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Remediation work is about to begin on a highly contaminated site in the Czech Republic.

Clean-up of extremely toxic pollutants at the Spolana chemical works in the Czech Republic will see the site completely enshrouded and the buildings maintained at negative pressure to prevent release of contaminants.

Manufacturing at Spolana, which sits on the bank of the River Elbe north of Prague, dates back a hundred years.

Like many chemical facilities in the region, production centred on chlorine chemistry and the electrolysis of brine. PVC was one of the main products but insecticides, herbicides and fungicides were also made.

The production processes have left extremely high levels of contamination - dioxin and associated materials - in some of the buildings, the ground and groundwater.

These buildings, complete with plant, drums of chemicals, waste and other materials, were abandoned more or less overnight more than 30 years ago when serious health problems among workers were identified.

Evidence of such problems, related to dioxin contamination, was being found at other sites around the world. Dioxin is a carcinogen and thought to affect immune and reproductive systems.

'Apart from the human exposure risks, one of the key drivers for clean-up was the risk of pollution to the river, ' says Chris Wynne, director of Thermal & Chemical Soil Remediation (TCSR).

The UK remediation firm is part of the joint venture team that will remediate the site, BCD CZ.

It includes SITA Bohemia of the Czech Republic and the Suez Group of France. A go-ahead for the project is expected in May.

Contamination at Spolana is clearly a serious risk to the environment. Dioxin concentrations in soils of more than 1M. ng/kg have been identified, with over 20M. ng/kg found in dust residues in buildings.

These concentrations vastly exceed those identified in other high-profi remediation schemes around the world, including the notorious Times Beach project in Missouri, near St Louis, US.

The small river town was closed in 1982 by the US Environmental Protection Agency when waste oil sprayed on roads to suppress dust was found to contain high levels of dioxin. The town was demolished and it took 17 years to incinerate 265,000t of dioxin-contaminated soil from the area.

At Spolana, one of the largest on-going remediation projects in Europe, the clean-up will involve a combination of thermal and chemical treatments. A number of risk analyses and feasibility studies undertaken over the last few years will provide the basis for a robust remediation design, Wynne says.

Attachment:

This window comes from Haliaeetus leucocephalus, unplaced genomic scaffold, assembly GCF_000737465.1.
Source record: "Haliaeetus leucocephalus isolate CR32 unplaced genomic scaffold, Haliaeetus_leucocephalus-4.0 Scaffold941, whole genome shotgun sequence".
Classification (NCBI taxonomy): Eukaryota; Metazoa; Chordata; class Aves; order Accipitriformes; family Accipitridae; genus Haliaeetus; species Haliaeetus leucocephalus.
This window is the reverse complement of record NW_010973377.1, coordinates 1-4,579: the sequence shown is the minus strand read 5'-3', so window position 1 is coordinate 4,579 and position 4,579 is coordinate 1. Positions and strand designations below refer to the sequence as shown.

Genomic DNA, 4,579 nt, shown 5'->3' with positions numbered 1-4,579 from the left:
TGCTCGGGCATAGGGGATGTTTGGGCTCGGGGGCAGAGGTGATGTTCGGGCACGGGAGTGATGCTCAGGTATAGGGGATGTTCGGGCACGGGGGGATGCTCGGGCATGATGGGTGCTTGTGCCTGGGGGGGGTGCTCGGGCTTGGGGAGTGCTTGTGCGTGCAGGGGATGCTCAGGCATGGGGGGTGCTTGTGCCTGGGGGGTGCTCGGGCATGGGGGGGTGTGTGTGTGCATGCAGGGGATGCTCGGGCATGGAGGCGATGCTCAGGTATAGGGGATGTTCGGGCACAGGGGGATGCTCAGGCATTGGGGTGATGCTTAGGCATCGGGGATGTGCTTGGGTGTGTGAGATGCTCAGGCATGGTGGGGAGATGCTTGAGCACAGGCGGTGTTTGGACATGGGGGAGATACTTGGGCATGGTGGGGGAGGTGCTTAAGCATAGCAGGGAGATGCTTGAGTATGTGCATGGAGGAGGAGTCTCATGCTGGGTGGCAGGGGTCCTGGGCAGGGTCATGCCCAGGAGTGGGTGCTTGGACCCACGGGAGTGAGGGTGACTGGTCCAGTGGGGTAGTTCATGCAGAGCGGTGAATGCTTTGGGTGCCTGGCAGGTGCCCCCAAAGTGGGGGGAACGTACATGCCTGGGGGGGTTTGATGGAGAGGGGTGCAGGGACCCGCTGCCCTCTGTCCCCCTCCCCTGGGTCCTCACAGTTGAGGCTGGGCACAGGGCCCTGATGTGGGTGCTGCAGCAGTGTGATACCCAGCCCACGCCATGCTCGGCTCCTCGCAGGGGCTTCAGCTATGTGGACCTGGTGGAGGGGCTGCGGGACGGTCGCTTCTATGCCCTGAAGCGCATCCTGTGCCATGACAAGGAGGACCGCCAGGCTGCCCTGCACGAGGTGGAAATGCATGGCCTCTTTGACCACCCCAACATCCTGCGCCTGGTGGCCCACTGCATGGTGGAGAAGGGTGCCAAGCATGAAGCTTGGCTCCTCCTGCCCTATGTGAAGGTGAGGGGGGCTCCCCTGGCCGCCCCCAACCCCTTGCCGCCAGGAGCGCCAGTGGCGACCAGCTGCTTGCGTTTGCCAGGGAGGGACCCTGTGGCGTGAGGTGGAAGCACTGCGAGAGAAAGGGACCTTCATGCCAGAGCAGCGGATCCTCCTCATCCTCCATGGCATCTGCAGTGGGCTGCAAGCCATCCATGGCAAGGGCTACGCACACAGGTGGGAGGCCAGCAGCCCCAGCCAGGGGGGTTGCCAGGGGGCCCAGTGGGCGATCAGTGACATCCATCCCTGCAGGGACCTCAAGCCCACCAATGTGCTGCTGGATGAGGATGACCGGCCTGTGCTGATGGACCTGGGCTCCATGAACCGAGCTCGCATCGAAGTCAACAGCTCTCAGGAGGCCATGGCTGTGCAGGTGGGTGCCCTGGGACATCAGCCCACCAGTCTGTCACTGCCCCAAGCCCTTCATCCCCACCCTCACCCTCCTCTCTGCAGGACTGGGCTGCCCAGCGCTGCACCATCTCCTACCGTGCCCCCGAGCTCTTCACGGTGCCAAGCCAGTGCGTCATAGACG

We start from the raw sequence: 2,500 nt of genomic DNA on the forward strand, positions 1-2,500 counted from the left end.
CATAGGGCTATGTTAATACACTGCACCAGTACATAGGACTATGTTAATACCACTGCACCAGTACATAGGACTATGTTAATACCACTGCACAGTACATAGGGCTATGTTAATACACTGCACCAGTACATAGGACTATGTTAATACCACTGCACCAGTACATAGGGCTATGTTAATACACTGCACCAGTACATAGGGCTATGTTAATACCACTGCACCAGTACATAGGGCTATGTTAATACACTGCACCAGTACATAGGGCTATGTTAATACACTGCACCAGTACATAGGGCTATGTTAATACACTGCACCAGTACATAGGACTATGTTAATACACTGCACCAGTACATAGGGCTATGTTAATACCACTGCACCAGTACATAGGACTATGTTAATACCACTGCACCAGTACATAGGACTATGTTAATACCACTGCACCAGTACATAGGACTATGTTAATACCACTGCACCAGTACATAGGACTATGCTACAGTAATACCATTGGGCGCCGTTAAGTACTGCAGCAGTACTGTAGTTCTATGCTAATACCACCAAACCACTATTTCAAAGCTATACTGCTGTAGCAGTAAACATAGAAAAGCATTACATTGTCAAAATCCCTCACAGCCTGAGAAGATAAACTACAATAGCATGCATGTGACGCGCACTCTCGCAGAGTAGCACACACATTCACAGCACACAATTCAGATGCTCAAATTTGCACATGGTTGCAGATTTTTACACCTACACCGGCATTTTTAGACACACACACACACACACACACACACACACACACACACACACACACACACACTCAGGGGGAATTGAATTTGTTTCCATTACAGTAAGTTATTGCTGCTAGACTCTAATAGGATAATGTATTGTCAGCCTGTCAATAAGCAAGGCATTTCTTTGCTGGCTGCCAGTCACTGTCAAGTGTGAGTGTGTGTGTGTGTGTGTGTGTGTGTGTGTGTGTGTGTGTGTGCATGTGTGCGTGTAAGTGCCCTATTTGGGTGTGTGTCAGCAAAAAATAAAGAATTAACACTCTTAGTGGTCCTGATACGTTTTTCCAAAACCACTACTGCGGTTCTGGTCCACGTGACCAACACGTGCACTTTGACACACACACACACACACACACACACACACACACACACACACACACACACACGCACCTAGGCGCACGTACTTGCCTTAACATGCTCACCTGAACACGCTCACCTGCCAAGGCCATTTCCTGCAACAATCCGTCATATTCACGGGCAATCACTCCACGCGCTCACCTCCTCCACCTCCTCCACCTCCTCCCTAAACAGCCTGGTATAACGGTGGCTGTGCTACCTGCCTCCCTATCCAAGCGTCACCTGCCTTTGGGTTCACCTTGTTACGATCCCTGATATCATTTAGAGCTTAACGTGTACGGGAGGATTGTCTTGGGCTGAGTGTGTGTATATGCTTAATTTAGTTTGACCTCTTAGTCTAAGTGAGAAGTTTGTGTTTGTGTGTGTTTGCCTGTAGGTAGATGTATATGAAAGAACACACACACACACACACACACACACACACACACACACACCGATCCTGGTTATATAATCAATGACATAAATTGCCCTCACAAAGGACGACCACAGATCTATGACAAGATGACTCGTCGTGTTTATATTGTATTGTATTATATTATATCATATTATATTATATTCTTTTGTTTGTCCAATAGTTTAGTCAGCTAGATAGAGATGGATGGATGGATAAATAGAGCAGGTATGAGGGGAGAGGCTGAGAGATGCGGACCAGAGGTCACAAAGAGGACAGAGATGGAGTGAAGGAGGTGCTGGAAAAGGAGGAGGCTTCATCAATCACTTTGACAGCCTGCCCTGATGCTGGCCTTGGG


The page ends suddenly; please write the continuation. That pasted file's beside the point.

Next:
Concentrations of such high toxicity pollutants have seldom been seen at any previous site remediation, he adds. This severity will dictate the operating and health and safety procedures for site workers.

The most serious potential hazard to the local population is from dust emissions, so before any remediation starts, the contaminated buildings and surrounding area will be sealed off inside a steel framed enclosure.

Buildings will also be maintained at a negative pressure relative to that outside the enclosure, to prevent any contaminants being released.

In the fi rst phase, covering building contents, the plaster and dust will be removed using industrial vacuum cleaners and hand and hydraulic tools. Once these have been removed demolition will start.

The rate of demolition and excavation will be determined by the feeding rates of contaminated material to the treatment plants.

The site sits on the River Elbe floodplain, where ground conditions are typically construction fill over alluvial sandy silt. Groundwater is shallow, less than 3m down, and is directly linked to river levels.

'Soil was found to be grossly contaminated but only to relatively shallow depths, so only the top 1m to 1.5m is being removed and treated, ' Wynne says. 'Nonetheless the area affected is large and the total treatment volume is about 12,000m 3 (23,000t).' TCSR technical director John Fairweather adds: 'We are only excavating down to groundwater level at most. Groundwater contamination is complex, also resulting from other contaminated areas within the site. It does not make sense to treat only the groundwater in this area.' It will be treated in the future as a separate and 'complete' solution, he explains.